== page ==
Currently, Singapore’s retail market is facing the former scenario. Rental prices of retail spaces have been on the lowest ever over the past 10 years, and it seems to have bottomed out. Furthermore, steps have been undertaken by most landlords, current tenants alike and even the government to boost their footfall. Singapore’s tourist inflow have always been correlated and a key pillar for the retail industry, and the Singapore Tourism Board (STB) has been very successful and still implementing more marketing strategies to boost visitor arrivals. In 2016, Singapore’s international visitor arrivals amounted to a new record high of 16.4million and tourism receipts of about S$24 million.

Simultaneously, in order to ride on this increasing tourists wave, malls are upgrading themselves into tourist attraction worthy places, such as the upcoming Jewel Changi Airport which will not just a host an array of retail tenants, but also house Singapore’s largest indoor garden and the world’s largest indoor waterfall, as well as a daily light and sound show. Also, the new Funan DigitaLife Mall will be the first commercial building in Singapore to allow patrons to cycle through the building and have rooftop farms as a recreational area for visitors. In summary, the point here is that landlords are taking an out-of-the-box approach to renew interest and footfall by offering an experience that otherwise can’t be obtained if you merely shop at the comforts of your home (or hotel, for tourists).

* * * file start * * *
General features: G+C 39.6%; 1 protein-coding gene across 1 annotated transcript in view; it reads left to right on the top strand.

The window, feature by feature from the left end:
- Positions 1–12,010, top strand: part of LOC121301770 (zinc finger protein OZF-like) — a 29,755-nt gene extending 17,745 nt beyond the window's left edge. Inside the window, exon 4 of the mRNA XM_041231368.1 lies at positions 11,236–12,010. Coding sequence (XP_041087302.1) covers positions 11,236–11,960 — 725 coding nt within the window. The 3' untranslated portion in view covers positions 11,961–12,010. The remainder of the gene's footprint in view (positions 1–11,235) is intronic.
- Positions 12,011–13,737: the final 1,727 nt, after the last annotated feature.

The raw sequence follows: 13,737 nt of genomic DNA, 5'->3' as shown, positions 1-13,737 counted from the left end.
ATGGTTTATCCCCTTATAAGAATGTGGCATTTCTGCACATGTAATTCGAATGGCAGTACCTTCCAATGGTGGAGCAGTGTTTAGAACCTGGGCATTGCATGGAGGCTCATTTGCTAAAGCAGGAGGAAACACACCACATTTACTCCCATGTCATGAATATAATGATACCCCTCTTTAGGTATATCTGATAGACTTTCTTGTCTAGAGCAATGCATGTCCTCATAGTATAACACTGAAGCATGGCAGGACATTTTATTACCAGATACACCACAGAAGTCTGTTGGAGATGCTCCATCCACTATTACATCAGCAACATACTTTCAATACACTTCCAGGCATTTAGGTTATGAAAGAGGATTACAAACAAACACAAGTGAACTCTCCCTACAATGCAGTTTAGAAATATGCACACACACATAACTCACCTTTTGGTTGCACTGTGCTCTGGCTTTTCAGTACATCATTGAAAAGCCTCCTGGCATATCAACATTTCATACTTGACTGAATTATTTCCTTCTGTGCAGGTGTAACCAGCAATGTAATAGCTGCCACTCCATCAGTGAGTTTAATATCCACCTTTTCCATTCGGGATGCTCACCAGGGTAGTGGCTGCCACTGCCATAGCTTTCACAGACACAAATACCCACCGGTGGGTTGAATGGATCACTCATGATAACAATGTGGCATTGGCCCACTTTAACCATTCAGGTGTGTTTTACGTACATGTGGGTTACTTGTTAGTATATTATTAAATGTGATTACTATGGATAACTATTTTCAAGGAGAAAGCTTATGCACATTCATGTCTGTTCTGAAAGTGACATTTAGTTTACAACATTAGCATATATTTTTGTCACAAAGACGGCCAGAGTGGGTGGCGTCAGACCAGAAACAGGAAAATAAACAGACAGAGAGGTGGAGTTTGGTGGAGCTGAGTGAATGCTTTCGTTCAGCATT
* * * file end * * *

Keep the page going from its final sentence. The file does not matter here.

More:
Image: Jewel Changi Airport (Credit: AsiaOne)

Nevertheless, despite the generally weak consumer sentiments as explained, there are positive signs that it is being resilient and slowly stabilising. According to Savills, average rents in suburban areas has recorded a 0.7% increase from the previous quarter to S$28.30 per sq ft, while average rents in the prime shopping street of Orchard held firm at $29.20. Now, what is significant is the fact that the gap in rental prices between suburban malls and Orchard is a mere 90 cents difference currently

As such, before the market shows more signs of recovery, now may be the most optimal time to enter the rental market for new spaces especially in the Orchard area, and ride on the waves before rental prices will begin to recover in the mid to long term. Furthermore, as of June 2017, Singapore’s retail sales has continued growing, depicted by a 2.7% increase Year-on-Year (YoY), partly attributed by the sales of jewellery and watches which grew by 15.2% YoY as well.

With bottomed out market rental rates and a continuously increasing economy and retail sales, conditions are almost perfect to be taken advantage of – prime retail spaces are there for the taking. Also, the fact that more retail malls are taking approaches to upgrade shoppers’ experiences, this can potentially increase the footfall of consumers and patrons over the next 2 or 3 years. As such, there are 2 ways to go about doing it now for prospective tenants:

  • capitalize on the extremely low rents now
  • take a wait-and-see approach for further rental declines, although one should not wait for too long until the market recovery begins.

We hope this article has given you a good insight on the current ongoings of the tenant market in the retail industry. On that note, should you, as a prospective retail tenant, require any sound advice on commercial property loans, it would be wise to contact a trusted local mortgage advisory company such as Redbrick so as to obtain the most feasible and optimal financing solutions. However, if you are interested in investing in residential properties as well, our blog offers various forms of insights as well as comprehensive how-to-do guides pertaining to the topic.

Alan Chua